Sujatha. V ,
on Google Scholar
Processing conditions were established for developing shelf stable ‘intermediate moisture’ (IM) cabbage and cauliflower. The new protocols were based on the hurdle technology (HT) - a mild heat treatment, addition of 1% Potassium meta bi sulphite as antimicrobial agent, partial dehydration to lower water activity (aw ) using two methods - Infrared drying (IR) and Tray drying (TD). The IM vegetables prepared were packed in 400 gauge polyethylene covers and treated with low doses of gamma radiation as major hurdle technologyand observed for shelf life stability at ambient conditions (30oC and 65% RH). The physical, chemical and pathological stability were monitored during storage. Infra-red dried (IR) vegetables treated with gamma radiation at 0.75-1.0 kGyyielded a product with improved rehydration potential, appearance and maximum nutrient retention up to 43.1%-44.6 % of vitamin C with maximum shelf life of 5 to 7 months.No significant changes were noticed in scores for color, taste, flavor, texture and overall acceptability during storage period. The growth of microbes were controlled throughout the study resulting in shelf stable IM vegetables.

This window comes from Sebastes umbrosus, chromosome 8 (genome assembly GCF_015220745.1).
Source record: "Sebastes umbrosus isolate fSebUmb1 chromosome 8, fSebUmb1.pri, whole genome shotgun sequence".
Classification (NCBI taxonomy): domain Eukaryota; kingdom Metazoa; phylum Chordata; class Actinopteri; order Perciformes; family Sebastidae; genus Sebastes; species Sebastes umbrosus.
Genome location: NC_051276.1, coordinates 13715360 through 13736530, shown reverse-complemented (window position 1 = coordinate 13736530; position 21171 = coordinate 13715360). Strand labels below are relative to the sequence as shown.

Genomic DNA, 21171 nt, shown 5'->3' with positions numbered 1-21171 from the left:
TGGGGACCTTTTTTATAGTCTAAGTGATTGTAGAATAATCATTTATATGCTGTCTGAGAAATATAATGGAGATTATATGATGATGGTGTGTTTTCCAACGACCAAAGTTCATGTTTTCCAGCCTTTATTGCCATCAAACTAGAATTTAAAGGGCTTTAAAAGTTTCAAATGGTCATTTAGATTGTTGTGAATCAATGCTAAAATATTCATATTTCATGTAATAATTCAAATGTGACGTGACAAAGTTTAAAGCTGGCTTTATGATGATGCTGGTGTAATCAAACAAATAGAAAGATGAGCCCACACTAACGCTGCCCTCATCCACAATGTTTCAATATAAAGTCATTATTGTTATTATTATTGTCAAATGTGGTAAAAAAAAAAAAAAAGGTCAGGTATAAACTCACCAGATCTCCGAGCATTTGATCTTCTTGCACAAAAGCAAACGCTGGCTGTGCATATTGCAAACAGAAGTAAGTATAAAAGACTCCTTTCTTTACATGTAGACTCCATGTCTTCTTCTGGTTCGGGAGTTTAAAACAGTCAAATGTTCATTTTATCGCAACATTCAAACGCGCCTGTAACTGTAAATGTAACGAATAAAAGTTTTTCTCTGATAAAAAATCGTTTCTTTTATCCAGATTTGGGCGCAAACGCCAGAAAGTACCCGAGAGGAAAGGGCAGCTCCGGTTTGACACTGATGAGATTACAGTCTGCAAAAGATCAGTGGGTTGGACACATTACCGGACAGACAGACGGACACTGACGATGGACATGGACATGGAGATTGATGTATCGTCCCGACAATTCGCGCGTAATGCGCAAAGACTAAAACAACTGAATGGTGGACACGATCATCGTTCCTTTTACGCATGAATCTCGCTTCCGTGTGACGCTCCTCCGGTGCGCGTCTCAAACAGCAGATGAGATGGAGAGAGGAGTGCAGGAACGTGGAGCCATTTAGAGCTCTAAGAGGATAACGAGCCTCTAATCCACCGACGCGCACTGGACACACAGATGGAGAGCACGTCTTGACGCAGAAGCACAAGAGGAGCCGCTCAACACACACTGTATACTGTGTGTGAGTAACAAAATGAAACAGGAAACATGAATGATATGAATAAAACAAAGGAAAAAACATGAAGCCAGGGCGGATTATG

Among the four treatments studied, infrared dried with radiation dose of 0.75 kGy for cauliflower and1.0 kGy for cabbage was found to be best in obtaining high quality IM products with optimum sensory, microbial, nutritional quality and storability.